Diplomatic tour

After stops in New York City, Tsai is expected to visit Guatemala on April 1 and Belize on April 3. She will move to Los Angeles before returning to Taiwan on April 7, according to the Presidential Office of Taiwan.

Tsai’s trip also comes as the island democracy seeks to strengthen its diplomatic partnerships that have done so diminished in number In the last years.

That took another hit on Saturday when Honduras has established formal diplomatic relations with China and cut it off with Taiwan. Beijing does not have diplomatic relations with countries that recognize Taipei.

Only 13 countries now have official relations with Taiwan – as many countries in Central America and the Pacific have shifted recognition of China in recent years.

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However, Taiwan has actual, but unofficial, diplomatic relations with many Western countries including the United States.

During her trip to Taipei last year, Pelosi, a California Democrat, said the visit was meant to “make it unequivocally clear” that the United States “will not give up” on the democratically governed island.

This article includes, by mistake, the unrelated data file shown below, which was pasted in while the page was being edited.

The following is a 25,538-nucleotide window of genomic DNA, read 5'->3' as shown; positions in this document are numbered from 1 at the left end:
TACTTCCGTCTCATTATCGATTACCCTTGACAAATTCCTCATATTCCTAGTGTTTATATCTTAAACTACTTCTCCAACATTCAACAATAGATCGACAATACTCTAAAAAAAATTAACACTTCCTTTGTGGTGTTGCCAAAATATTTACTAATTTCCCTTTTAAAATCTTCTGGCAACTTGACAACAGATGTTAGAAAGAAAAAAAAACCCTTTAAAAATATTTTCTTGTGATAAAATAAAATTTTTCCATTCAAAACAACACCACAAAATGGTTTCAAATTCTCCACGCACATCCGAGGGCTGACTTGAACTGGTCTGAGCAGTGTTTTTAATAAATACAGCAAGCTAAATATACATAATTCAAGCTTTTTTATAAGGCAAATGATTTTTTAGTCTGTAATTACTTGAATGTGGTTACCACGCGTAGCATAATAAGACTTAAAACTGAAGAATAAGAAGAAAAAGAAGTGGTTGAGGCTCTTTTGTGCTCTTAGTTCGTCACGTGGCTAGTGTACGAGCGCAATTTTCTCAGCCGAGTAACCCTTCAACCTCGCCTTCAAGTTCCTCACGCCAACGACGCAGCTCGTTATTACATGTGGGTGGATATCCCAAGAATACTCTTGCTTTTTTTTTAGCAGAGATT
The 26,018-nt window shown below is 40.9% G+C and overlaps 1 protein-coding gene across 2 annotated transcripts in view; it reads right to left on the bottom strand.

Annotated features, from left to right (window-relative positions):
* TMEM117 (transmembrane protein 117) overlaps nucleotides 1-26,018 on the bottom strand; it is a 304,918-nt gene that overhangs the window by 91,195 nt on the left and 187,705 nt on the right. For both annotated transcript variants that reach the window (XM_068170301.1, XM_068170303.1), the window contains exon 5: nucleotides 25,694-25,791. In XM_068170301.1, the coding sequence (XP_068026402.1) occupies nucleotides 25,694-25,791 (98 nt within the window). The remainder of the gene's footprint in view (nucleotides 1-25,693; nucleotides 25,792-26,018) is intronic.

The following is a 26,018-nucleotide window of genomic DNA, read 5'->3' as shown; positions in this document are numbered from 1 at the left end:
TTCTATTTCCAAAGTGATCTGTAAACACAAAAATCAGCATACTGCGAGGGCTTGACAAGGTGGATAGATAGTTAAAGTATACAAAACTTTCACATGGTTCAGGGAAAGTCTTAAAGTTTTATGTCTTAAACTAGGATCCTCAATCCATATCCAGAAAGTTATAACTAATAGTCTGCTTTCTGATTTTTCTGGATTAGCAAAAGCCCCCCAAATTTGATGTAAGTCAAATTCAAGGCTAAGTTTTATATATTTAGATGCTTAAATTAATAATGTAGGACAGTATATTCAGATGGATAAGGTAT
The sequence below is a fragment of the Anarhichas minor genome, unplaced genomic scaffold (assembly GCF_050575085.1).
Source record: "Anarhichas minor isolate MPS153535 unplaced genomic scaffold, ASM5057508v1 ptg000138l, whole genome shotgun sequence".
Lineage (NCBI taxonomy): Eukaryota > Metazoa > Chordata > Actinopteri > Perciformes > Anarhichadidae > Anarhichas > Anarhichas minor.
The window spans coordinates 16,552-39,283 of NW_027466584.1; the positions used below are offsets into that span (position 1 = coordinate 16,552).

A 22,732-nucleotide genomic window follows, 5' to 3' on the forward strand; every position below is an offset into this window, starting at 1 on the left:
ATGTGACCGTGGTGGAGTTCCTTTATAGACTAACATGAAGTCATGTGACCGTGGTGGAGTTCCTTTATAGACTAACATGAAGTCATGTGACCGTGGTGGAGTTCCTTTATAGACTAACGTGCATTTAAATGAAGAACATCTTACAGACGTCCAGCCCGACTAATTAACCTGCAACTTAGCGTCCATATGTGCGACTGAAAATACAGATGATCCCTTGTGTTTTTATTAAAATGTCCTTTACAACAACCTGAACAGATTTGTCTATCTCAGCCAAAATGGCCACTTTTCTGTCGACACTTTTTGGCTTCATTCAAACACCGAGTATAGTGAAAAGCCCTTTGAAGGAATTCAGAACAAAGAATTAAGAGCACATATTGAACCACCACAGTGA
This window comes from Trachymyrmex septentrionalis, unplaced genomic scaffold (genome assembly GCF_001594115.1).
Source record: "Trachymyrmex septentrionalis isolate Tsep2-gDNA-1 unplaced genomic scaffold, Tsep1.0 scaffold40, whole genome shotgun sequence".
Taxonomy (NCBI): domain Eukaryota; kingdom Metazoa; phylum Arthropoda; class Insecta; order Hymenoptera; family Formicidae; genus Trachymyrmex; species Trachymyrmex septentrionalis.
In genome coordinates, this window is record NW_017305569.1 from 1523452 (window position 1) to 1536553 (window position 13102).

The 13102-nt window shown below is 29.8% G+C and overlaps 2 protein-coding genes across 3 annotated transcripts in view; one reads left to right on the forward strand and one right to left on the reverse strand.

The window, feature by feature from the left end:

Under leader Xi Jinping, China has stepped up its military, diplomatic and economic pressure on the island, including urging Taipei’s allies to change sides.

These pressures are expected to increase in the coming months as the next presidential election in Taiwan approaches in January.

Tsai’s diplomatic tour also coincides with the first visit to the mainland by a current or former leader of Taiwan since the end of the Chinese Civil War in 1949.

Former President Ma Ying-jeou, who served as President of Taiwan between 2008 and 2016, is Touring mainland China What appears to be a private trip, however, comes at a time of heightened tensions over the future of Taiwan.

During his time as leader, Ma promoted stronger economic ties with China, but kept Beijing’s reunification drive at bay.

In remarks in the eastern city of Nanjing at the mausoleum of Sun Yat-sen on Tuesday, Ma said people on both sides of the Taiwan Strait are “of Chinese origin” and share the same ancestors.

journalist Gladys Tsai in Taipei; CNN’s Kylie Atwood and Jennifer Hansler in Washington; and Martha Xu in Beijing contributed to this report. Previous reporting from Eric Cheung in Taipei.